Now I’ll lay out an example of an explanation – this is specifically designed for someone new to PPC and uses the example of someone leasing apartment space in Boston, but the core components should be universally applicable.

An Overview of Pay-Per-Click (PPC) Marketing:

Essentially, pay-per-click search marketing entails purchasing advertising from search engines such as Google. Google and other search engines sell advertisements in a slightly different manner than a traditional Website. Instead of placing a banner or text ad on a specific Web page or collection of Web pages, you can buy advertising in response to specific search terms entered into a search engine. For example, if I’m trying to rent an apartment in Boston, I can tell Google that I want to appear when people search for terms like “Boston apartments.”I can actually give them a list of terms for which I want to appear, including terms like South Boston apartments, luxury Boston apartments, and so on. This has the potential to be extremely useful because it allows me to respond to a specific question (where can I find an apartment in Boston?) in real-time (here’s one!). We can tell Google how much each keyword is worth to us in addition to giving Google this list of keywords (really multiple lists) (for instance if we have a luxury apartment building, we might be willing to pay twice as much for someone who searches for luxury Boston apartments versus simply typing in Boston apartments, since the first searcher has a higher level of intent).

One issue that Google faces is that it is nearly impossible for us to identify every single keyword that a good prospect might type in. What happens if they look for the best luxury apartments in Boston? What if they’re in Boston and simply search for “luxury apartments”? What if they search for “high-end Boston apartments” or by the number of bedrooms, square footage, or any number of other criteria? You get the idea: there are an almost infinite number of possible queries people could use to find an apartment in Boston.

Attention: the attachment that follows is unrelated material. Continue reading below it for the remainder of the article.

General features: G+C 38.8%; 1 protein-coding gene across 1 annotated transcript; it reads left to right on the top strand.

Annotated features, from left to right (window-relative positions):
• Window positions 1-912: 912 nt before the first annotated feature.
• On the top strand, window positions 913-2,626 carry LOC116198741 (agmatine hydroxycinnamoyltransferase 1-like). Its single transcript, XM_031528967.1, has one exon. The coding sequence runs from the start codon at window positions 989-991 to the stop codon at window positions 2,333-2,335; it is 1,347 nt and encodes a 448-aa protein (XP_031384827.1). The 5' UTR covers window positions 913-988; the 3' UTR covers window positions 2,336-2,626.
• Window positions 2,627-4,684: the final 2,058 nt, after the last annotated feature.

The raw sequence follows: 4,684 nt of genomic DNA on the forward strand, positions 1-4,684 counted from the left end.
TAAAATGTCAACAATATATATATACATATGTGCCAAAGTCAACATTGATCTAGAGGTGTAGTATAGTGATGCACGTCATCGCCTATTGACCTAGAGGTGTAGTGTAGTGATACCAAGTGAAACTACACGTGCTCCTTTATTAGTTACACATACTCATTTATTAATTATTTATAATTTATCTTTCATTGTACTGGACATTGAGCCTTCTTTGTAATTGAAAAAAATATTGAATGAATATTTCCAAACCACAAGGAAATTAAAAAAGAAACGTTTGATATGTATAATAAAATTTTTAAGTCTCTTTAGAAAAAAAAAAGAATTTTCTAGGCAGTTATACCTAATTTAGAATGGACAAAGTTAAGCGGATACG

Google allows us to target not only Boston apartments, but also terms that Google considers similar to Boston apartments. This can be beneficial because it allows us to generate traffic from relevant search terms that we might not have attracted otherwise, but it can also be problematic. Google may decide that because we bid on the term Boston apartments, we should also bid on the term cheap Boston apartments. These two appear to be Google-like, but what if we sell luxury Boston apartments?

This is a significant issue because, as the name implies, we pay per click. In the preceding example, the experience looks like this:

You place a bid on Boston apartments and create a search ad for that term.

The searcher looks for low-cost Boston apartments. Google sees this as similar and displays your ad.

They click on the ad because it mentions Boston apartments and is directed to your landing page.

They see your apartment’s price, realize it’s significantly higher than what they were looking for, and leave your site.

This one example may only cost a few dollars, but similar experiences can add up and cost you a lot of money on searchers who were never really viable prospects for you.

As a result, Google allows us to provide them with a second list of words: terms we don’t want to appear for, also known as negative keywords. As a result, it is critical that we understand not only what a good prospect looks like, but also what a bad prospect looks like.

Finally, we’ll want to match keywords with ad text and landing pages. The key here is to create compelling ads that stand out from the crowd and only attract the right kind of traffic. Then, we want to send people to a compelling landing page that prompts them to take the action we want them to take as quickly and easily as possible. It is critical for us to understand what distinguishes you from your competitors in this situation.

What types of things would compel a good prospect to click and convert, and what types of things would qualify a prospect via our ad text?

There are several things I left out, including match types, an overly detailed explanation of bidding, and numerous other nuances. Again, it depends on your audience, but I believe that with an audience that is completely unfamiliar with paid search marketing, you should keep things at a high level and allow them to direct you deeper with questions if necessary. Meanwhile, try to be thorough in explaining all of the different components of PPC so that they understand how things work and where their input and attention can help make their paid search spend more effective.

So, how about you? What methods have you found to be most effective in explaining how paid search works and why it is beneficial to clients, management, and other key stakeholders?